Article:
In this article we will discuss about the life cycle of spharotheca with the help of a suitable diagram.
Mycelium of Spharotheca:
The mycelium is superficial i.e., ectophytic and is made up of branched septate hyphae, the cells being uninucleate. The mycelium forms a white cottony mass on the surface of the host. The parasite draws its nourishment from the host by means of globular or lobed haustoria which are formed by the hypha at the point of contact with the host.
Reproduction in Spharotheca:
Asexual Reproduction takes place by means of conidia produced on conidiophores. As in Erysiphe, the short erect conidiophores arise from the mycelium. The mother cell cuts off conidia in a vertical chain in basipetal succession. The conidium is ellipsoid to barrel shaped, uninucleate, hyaline with distinct fibrosin bodies which are conical, disc or rod shaped structures.
The fibrosin bodies appear when the conidia are mounted in 3 percent KOH solution. At maturity, the conidia detach very easily and are disseminated by wind. After reaching a citable host the conidium germinates by producing a forked germ tube.
Sexual reproduction takes place in later summers when conidia formation slows down. It takes place by means of antheridia and oogonia which are formed at the tips of closely situated hyphal branches.
The terminal cell of the male hypha divides to form a slender anthenridium and a basal stalk cell. The antheridium is uninucleate and more slender than the ascogonium.
The terminal cell of the female hypha divides to form a club-shaped ascogonium and a basal stalk cell. The ascogonium is uninucleate.
Both the sex organs grow side by side in close contact. At maturity the walls at the point of contact, dissolve and a pore is formed. The male gamete passes through this pore to reach ascogonium where plasmogamy occurs. After this the antheridium collapses.
Development of Cleistothecium:
The development of cleistothecium, the asci and ascospores as in after the plasmogamy, the pair of male and female nuclei settle down in the ascogonium. The ascogonium now produces a row of cells by successive division.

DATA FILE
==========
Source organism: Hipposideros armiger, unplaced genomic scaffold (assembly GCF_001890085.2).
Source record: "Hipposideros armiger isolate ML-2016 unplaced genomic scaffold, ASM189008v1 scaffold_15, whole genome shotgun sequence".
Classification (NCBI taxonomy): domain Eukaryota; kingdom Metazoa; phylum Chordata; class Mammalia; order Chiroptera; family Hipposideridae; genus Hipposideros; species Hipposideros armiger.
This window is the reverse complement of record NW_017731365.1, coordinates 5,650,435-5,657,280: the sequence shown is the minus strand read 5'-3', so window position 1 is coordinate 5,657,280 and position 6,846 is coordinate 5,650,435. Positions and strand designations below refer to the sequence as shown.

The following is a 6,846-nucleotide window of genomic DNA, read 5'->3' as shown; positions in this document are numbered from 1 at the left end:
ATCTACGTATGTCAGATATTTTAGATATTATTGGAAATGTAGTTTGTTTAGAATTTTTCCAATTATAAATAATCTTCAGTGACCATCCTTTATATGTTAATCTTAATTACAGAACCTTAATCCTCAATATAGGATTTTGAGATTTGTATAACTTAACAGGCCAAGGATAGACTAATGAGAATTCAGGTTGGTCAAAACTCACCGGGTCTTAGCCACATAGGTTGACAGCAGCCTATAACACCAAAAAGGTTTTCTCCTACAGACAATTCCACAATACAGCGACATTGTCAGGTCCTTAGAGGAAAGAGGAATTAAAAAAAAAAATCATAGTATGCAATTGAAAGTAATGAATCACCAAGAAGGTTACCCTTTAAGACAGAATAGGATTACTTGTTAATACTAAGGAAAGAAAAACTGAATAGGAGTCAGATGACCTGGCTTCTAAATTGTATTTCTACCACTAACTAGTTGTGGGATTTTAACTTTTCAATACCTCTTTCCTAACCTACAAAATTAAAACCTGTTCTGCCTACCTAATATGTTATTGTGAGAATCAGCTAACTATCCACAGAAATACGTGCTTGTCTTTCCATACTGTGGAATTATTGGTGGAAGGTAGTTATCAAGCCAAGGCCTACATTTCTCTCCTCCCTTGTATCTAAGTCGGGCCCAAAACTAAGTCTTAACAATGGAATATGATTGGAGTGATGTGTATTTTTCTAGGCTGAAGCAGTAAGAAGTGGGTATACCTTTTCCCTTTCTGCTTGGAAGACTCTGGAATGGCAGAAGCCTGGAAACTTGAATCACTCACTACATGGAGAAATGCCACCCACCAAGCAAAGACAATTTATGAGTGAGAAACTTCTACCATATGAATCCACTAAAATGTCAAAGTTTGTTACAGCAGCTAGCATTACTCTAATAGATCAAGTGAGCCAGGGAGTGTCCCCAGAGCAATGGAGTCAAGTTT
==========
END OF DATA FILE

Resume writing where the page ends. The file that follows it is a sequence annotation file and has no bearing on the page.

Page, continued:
The penultimate cell of this row of cells must be dikaryotic, whereas the remaining cells may be uninucleate. This dikaryotic cell acts as ascus mother cell in which karyogamy occurs resulting in a diploid nucleus. This diploid nucleus undergoes meiosis and subsequent mitosis forming eight nuclei.
The ascus mother cell also elongates and forms the ascus. Each of the eight nuclei is enveloped by cytoplasm and eight ascospores are formed. Each ascus is ovoid broadly elliptic to subglobose and contains eight ascospores. A hyphal sheath develops and protects the developing asci which are enclosed in an ascocarp—the cleistothecium.
The mature cleistothecium is globose and dark brown in colour. The wall is two layered thick, each several cells thick. The outer layer is made up of darker, melanised, polygonal and uninucleate cells whereas the inner one is made up of thin walled binucleate cells’ The outer layer is protective while the inner one provides nourishment to developing ascus.
The cleistothecium also bears a variable number of simple myceloid appendages. These are as long as the diameter of cleistothecium and they are usually interwoven with the mucelium.
The clehtothecium usually has a single ascus with eight ascospores. Each ascospore is ellipsoid to nearly spherical, uninucleate and haploid.
The ascus and ascospores are released only after the disintegration of cleistothecium. The ascospore germinates on a suitable host and forms new mycelium.
Gordon (1966) is of the view that although Sphaerotheca follows a more or less similar pattern in sexual cycle as in Erysiphe, generally, fertilised ascogonium might not be playing any functional role in the development of asci and ascospores. Thus, the ascogonium may be designated as pseudoascogonium and antheridium as pseudoantheridium.
Pyrenomycetes with flask-shaped perithecium:
This group includes Ascomycetes in which the ascocarp is a flask-shaped perithecium. The members of this group are often called the flask-fungi. The club-shaped or cylindrical asci are usually borne in a parallel series forming a fertile layer called the hymenium. The latter lines the base and generally the sides of the inner wall of the penthecium. Occasionally the asci are borne in basal tufts.
The ascospores in the majority of the species are liberated through a circular pore at the top of the fruit. It is termed the ostiole. The penthecia may be free or embedded in a stroma formed from the hyphae of the fungus. In either case the perithecium has a definite wall of its own.
Lining the ostiole are short hair-like hyphal growths arising from the inner wall of perithecial neck. These are the periphyses. There is considerable difference of opinion among the mycologists as to the number of orders included in thus series.
Most of the mycologists enlist Chaetomiales, Sphaeriales, Diaporthales Hypocreales, Clavicipitales, Coronophorales and Coryneliales. The genus Claviceps is usually selected as an example of the Pyrenomycetes with perithecium type of fructification as it received considerable attention of the mycologists.